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I understand when we refer to something that occurred in the past, we use past tense. However, if it is a matter of fact/actual fact we use present tense.

Could you please kindly explain the use of the following two sentences? Please note it is a matter of fact that the contract date and the settlement date are 1 January 2020 and 1 March 2020 respectively.

(a) You provided a settlement worksheet showing the property is contracted/exchanged on 1 January 2020 and settled on 1 March 2020.

(b) You provided a settlement worksheet showing the property was contracted/exchanged on 1 January 2020 and settled on 1 March 2020.

thanks!!!

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Thanks so much David for the clarification, I thought past facts we also as general facts and therefore present tense applies, my bad .

Just to ensure I understand the application correctly, please kindly confirm the below is correct, that is to use the past form.

The date of unit redemption appeared in your bank statement was 1 January 2020 which differed from the date shown in the David Trust unit register being 15 January 2020. Thanks!

There's some nuance in your original two sentences, beyond a present/past setting. It's also a little different, or difficult, because it sounds like it's legal language, which is quite specific and unique in how it's used. You need to have an understanding of that language in order to correctly interpret it. I don't!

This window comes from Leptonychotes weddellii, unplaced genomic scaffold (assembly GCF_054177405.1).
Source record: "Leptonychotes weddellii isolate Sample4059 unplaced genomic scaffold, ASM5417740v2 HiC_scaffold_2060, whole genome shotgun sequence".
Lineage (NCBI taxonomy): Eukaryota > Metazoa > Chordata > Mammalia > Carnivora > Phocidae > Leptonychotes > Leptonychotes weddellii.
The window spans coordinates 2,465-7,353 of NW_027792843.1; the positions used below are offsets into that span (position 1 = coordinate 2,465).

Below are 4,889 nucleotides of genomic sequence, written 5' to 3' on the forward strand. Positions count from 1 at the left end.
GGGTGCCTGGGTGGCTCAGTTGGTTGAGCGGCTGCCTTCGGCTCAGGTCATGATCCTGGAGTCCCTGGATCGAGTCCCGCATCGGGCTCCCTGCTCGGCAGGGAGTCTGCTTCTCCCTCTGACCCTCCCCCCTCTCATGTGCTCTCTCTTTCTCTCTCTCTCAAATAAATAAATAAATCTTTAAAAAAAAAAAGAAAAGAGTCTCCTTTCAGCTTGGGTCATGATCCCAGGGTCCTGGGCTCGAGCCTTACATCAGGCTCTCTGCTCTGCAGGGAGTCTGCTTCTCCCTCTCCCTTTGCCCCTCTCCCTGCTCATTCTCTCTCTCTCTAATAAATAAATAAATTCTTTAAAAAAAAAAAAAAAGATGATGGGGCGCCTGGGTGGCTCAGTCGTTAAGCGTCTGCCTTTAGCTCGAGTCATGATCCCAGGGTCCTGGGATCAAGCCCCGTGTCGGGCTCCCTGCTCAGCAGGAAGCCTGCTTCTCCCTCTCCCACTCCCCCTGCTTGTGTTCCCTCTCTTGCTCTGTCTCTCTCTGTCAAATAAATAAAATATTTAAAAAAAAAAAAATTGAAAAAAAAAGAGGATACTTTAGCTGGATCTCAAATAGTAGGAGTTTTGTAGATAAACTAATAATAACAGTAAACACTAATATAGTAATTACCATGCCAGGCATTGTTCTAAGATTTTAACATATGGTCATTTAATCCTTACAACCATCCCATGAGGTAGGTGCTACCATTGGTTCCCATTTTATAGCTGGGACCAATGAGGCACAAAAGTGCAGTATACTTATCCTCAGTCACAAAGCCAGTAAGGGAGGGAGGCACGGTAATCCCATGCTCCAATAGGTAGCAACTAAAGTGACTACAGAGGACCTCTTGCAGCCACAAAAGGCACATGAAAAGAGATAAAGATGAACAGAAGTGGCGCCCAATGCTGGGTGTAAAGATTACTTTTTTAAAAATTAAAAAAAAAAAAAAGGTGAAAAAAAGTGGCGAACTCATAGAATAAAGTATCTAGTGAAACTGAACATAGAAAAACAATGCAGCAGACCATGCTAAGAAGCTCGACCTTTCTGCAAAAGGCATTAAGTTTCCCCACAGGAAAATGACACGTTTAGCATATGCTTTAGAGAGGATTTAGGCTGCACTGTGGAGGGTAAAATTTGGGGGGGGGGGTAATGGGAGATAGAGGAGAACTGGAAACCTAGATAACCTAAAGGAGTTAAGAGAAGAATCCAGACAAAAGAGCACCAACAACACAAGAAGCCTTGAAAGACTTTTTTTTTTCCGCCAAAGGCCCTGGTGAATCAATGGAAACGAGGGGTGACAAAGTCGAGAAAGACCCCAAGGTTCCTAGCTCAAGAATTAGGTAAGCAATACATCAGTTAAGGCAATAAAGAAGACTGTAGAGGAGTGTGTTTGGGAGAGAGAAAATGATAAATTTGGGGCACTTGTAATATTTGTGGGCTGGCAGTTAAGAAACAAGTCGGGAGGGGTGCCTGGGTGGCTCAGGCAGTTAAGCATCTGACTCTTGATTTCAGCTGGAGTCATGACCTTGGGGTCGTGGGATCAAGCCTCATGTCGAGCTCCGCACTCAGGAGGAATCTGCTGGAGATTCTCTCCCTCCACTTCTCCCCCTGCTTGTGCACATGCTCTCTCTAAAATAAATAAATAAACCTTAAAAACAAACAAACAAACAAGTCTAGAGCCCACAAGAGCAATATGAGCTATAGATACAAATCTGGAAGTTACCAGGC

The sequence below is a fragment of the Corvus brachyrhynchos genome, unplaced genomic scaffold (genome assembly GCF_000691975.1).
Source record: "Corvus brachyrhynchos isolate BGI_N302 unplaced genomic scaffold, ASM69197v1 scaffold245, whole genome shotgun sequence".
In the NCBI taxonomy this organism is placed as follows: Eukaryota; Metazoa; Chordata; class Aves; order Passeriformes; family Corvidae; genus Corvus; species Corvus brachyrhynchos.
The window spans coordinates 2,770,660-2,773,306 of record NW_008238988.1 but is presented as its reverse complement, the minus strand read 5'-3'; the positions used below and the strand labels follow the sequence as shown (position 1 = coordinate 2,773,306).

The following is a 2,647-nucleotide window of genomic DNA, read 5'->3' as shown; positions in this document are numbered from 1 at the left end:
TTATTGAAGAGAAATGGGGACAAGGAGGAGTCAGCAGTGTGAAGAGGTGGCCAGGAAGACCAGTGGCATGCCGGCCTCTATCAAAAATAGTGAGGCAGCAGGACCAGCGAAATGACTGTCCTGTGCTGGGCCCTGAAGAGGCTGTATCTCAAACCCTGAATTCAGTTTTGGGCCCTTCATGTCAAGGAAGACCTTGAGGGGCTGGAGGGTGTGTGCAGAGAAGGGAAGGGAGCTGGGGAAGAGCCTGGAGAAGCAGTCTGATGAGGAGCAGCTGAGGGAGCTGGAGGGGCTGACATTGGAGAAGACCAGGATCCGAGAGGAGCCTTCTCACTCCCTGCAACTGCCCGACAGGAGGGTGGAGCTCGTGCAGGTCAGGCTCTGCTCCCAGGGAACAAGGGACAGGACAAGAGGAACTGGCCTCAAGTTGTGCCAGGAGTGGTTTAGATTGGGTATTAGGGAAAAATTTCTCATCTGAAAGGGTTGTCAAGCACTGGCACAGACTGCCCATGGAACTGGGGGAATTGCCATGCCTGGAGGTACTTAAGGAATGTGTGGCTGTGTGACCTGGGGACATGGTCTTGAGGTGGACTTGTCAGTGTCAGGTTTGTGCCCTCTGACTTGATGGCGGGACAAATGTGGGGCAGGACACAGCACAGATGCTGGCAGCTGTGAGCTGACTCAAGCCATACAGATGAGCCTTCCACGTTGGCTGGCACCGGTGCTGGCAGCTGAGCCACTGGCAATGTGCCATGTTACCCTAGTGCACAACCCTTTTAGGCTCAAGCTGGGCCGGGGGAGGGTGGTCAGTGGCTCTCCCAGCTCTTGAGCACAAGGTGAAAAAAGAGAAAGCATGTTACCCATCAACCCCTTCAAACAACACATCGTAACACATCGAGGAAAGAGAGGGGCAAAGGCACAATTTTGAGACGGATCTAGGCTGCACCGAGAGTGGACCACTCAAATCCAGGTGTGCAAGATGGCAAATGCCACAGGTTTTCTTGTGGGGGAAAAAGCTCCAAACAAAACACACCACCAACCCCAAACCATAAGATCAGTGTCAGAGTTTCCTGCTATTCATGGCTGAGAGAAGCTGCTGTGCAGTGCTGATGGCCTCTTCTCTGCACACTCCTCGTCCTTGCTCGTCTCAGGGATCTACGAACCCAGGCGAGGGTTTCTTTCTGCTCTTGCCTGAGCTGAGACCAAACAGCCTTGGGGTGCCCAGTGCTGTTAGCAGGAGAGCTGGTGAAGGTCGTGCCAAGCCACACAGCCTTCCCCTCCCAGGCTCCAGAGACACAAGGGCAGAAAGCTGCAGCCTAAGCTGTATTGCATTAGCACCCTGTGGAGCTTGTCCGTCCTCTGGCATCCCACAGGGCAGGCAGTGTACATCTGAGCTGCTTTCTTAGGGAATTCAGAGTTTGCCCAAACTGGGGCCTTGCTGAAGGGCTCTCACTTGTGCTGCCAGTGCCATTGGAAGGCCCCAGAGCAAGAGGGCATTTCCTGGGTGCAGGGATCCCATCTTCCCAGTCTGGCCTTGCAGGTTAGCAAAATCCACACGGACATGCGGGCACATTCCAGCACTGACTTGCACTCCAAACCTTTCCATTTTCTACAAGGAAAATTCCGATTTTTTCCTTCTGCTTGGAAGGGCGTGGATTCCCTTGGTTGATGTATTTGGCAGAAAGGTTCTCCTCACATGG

I'm wondering about the smaller words in each of the sentences you've shared - these are what change the meaning, to me. The first sentence has 'on' - it would make more sense to me if it used 'for' or 'from'. So I wonder what the specific use and meaning of that word in this sentence is. I'd agree with David that it's not about fact, but that these two variations differ in meaning in some other way.

Your last paragraph - The date of unit redemption appeared in your bank statement was 1 January 2020 which differed from the date shown in the David Trust unit register being 15 January 2020. Thanks! - also makes me wonder about the preposition used: 'of' doesn't seem to fit here. Is it correctly copied, or is the 'of' perhaps meant to be 'the', or something similar? If it's correct, then that means 'was' is out of place. I would normally think 'of', 'for', or 'on' should go there. There should also be some commas, which would make it clearer (before 'being' and 'which'). Perhaps the writer made a mistake with one of those words (the commas aren't a big deal, but do help - and if they've been omitted, then it makes me think there could also be mistakes with words). Context would help here.

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